Science and philosophy have a very long history, dating back at least to the 16th and 17th centuries, when the first scientist-philosophers, such as Bacon, Galilei, and Newton, were beginning the process of turning natural philosophy into science. Contemporary relationships between the two fields are still to some extent marked by the distrust that maintains the divide between the so-called “two cultures.” An increasing number of philosophers, however, are making conceptual contributions to sciences ranging from quantum mechanics to evolutionary biology, (...)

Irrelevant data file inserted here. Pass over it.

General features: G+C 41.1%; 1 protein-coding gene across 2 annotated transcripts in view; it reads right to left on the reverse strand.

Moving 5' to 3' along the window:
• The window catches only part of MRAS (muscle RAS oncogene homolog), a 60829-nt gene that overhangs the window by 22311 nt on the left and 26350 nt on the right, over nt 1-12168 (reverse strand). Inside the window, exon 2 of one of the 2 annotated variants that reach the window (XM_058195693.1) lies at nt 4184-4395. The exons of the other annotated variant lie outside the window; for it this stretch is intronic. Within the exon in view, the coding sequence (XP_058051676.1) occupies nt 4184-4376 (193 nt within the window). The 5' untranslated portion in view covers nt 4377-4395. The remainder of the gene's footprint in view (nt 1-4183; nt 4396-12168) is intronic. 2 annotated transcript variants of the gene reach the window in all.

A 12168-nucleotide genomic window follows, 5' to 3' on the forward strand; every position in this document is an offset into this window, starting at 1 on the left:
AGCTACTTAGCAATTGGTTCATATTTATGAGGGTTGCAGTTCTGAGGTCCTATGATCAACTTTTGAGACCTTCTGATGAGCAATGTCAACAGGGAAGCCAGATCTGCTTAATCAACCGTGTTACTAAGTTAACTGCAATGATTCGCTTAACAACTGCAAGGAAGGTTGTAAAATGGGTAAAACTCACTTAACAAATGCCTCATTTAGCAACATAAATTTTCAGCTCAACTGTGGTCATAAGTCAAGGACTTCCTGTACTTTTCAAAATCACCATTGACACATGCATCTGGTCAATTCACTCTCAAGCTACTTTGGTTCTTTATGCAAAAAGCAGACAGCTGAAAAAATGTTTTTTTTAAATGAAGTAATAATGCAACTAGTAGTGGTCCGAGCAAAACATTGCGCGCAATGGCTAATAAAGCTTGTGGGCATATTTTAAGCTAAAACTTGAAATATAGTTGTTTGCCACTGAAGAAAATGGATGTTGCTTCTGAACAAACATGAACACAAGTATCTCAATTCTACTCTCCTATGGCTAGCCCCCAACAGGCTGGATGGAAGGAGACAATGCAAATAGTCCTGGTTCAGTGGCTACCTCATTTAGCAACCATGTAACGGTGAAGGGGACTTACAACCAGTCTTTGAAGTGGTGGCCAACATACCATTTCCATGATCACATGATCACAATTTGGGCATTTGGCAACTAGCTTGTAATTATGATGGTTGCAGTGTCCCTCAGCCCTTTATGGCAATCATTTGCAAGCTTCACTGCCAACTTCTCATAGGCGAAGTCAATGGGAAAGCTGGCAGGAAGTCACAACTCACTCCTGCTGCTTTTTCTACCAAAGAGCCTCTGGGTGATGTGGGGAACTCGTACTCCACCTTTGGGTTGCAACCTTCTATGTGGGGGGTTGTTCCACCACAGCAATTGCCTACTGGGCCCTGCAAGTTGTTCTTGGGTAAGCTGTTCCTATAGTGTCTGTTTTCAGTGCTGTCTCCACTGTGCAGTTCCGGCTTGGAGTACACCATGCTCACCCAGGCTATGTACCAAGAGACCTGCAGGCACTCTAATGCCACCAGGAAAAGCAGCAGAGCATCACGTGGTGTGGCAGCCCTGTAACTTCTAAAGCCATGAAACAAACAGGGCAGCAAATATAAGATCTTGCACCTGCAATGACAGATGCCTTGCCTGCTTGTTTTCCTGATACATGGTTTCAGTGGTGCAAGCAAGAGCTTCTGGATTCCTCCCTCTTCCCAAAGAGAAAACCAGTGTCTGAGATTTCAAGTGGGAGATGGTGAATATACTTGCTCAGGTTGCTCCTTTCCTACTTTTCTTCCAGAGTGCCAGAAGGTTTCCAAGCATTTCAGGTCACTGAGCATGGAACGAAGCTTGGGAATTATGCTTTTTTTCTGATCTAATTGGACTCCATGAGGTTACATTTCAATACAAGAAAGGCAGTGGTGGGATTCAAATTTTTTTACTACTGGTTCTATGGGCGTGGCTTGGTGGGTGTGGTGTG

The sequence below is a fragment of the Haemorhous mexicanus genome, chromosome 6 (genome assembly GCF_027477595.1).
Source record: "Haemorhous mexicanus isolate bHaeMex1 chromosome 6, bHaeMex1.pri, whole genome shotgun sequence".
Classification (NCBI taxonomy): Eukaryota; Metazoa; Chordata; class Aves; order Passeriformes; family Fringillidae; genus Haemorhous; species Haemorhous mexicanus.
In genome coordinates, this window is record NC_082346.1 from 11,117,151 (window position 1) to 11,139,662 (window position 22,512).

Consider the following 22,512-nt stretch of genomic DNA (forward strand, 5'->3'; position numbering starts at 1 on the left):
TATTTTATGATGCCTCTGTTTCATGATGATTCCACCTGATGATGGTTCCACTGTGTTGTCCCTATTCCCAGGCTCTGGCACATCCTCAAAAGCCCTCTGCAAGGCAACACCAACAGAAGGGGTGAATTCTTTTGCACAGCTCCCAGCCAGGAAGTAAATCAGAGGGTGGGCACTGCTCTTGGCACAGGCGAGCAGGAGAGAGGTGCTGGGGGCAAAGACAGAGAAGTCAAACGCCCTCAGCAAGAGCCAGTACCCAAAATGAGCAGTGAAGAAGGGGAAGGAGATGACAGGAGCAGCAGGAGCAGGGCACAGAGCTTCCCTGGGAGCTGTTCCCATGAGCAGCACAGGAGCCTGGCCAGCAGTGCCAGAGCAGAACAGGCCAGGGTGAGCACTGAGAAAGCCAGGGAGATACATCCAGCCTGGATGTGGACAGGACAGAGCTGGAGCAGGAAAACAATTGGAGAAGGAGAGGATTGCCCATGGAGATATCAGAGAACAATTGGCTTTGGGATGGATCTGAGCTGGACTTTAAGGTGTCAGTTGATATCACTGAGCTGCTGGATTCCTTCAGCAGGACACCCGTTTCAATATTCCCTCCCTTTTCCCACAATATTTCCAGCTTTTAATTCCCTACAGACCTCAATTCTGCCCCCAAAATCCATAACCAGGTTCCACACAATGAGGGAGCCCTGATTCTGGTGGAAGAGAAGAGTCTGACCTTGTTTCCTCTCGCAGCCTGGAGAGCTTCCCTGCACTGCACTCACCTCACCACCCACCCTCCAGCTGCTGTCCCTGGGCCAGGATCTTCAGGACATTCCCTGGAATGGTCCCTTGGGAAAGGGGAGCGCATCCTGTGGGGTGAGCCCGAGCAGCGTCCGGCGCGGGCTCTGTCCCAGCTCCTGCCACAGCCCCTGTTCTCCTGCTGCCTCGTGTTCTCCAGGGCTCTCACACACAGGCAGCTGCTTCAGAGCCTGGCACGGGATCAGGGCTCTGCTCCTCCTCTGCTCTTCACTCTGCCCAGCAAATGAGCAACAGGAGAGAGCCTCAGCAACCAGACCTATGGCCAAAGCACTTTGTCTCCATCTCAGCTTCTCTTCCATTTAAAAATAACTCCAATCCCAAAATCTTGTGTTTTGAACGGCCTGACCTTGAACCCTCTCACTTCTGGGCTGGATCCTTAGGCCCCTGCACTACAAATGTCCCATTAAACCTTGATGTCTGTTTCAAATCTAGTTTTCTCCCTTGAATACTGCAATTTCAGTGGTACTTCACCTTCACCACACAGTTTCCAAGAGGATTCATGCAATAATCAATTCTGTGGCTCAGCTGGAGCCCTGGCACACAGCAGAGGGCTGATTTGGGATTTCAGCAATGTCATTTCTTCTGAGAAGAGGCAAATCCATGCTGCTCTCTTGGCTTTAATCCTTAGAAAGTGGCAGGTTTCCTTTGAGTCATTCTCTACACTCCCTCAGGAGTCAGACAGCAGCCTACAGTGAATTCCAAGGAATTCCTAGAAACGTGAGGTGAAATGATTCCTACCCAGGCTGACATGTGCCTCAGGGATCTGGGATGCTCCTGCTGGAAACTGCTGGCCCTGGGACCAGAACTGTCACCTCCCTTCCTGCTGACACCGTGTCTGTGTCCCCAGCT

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  28. Patrick Allo (2010). Putting Information First: Luciano Floridi and the Philosophy of Information. Metaphilosophy 41 (3):247-254.
    Abstract: The core aim of this special issue is to present the philosophy of information as a way of doing philosophy, to focus on the contributions of Luciano Floridi to that area, and most important, to stimulate the debate on the most distinctive and controversial views he has defended in that context. This introduction contains a description of the philosophy of information, a discussion of two common misconceptions about the scope and the ambition of the philosophy of information, and (...)
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  29.  5
    Rein Vihalemm (2016). Theoretical Philosophy and Philosophy of Science in the Soviet Times: Some Remarks on the Example of Estonia, 1960-1990. Studia Philosophica Estonica 8 (2):195-227.